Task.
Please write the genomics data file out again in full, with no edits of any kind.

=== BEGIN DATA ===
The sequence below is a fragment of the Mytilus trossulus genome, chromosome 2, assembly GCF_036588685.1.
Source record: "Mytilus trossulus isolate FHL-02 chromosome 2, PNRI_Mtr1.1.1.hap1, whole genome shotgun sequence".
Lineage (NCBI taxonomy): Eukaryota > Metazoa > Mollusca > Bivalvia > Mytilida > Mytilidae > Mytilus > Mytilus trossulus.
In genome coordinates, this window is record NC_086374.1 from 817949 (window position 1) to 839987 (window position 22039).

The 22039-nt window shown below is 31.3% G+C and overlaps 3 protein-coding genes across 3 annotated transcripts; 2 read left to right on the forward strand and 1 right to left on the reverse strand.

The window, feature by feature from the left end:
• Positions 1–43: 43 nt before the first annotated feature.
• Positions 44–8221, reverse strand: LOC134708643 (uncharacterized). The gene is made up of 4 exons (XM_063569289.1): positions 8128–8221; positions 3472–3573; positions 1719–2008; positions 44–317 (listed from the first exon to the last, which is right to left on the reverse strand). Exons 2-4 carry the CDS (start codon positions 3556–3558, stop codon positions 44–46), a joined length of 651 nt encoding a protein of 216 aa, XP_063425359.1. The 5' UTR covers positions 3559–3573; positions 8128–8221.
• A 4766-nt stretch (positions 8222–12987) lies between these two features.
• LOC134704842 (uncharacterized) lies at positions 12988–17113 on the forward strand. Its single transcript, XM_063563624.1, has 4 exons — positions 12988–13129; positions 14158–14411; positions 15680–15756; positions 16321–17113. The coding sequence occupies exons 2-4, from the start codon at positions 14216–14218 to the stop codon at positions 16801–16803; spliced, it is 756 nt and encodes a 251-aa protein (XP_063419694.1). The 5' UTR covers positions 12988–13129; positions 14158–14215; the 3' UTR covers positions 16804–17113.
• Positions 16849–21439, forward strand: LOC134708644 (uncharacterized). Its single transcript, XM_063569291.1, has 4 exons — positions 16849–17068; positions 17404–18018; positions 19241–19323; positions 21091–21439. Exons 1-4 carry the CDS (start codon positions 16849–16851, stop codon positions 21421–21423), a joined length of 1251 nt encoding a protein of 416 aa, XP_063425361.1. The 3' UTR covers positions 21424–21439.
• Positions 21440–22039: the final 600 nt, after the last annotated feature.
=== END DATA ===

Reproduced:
The sequence below is a fragment of the Mytilus trossulus genome, chromosome 2, assembly GCF_036588685.1.
Source record: "Mytilus trossulus isolate FHL-02 chromosome 2, PNRI_Mtr1.1.1.hap1, whole genome shotgun sequence".
Lineage (NCBI taxonomy): Eukaryota > Metazoa > Mollusca > Bivalvia > Mytilida > Mytilidae > Mytilus > Mytilus trossulus.
In genome coordinates, this window is record NC_086374.1 from 817949 (window position 1) to 839987 (window position 22039).

The 22039-nt window shown below is 31.3% G+C and overlaps 3 protein-coding genes across 3 annotated transcripts; 2 read left to right on the forward strand and 1 right to left on the reverse strand.

The window, feature by feature from the left end:
• Positions 1–43: 43 nt before the first annotated feature.
• Positions 44–8221, reverse strand: LOC134708643 (uncharacterized). The gene is made up of 4 exons (XM_063569289.1): positions 8128–8221; positions 3472–3573; positions 1719–2008; positions 44–317 (listed from the first exon to the last, which is right to left on the reverse strand). Exons 2-4 carry the CDS (start codon positions 3556–3558, stop codon positions 44–46), a joined length of 651 nt encoding a protein of 216 aa, XP_063425359.1. The 5' UTR covers positions 3559–3573; positions 8128–8221.
• A 4766-nt stretch (positions 8222–12987) lies between these two features.
• LOC134704842 (uncharacterized) lies at positions 12988–17113 on the forward strand. Its single transcript, XM_063563624.1, has 4 exons — positions 12988–13129; positions 14158–14411; positions 15680–15756; positions 16321–17113. The coding sequence occupies exons 2-4, from the start codon at positions 14216–14218 to the stop codon at positions 16801–16803; spliced, it is 756 nt and encodes a 251-aa protein (XP_063419694.1). The 5' UTR covers positions 12988–13129; positions 14158–14215; the 3' UTR covers positions 16804–17113.
• Positions 16849–21439, forward strand: LOC134708644 (uncharacterized). Its single transcript, XM_063569291.1, has 4 exons — positions 16849–17068; positions 17404–18018; positions 19241–19323; positions 21091–21439. Exons 1-4 carry the CDS (start codon positions 16849–16851, stop codon positions 21421–21423), a joined length of 1251 nt encoding a protein of 416 aa, XP_063425361.1. The 3' UTR covers positions 21424–21439.
• Positions 21440–22039: the final 600 nt, after the last annotated feature.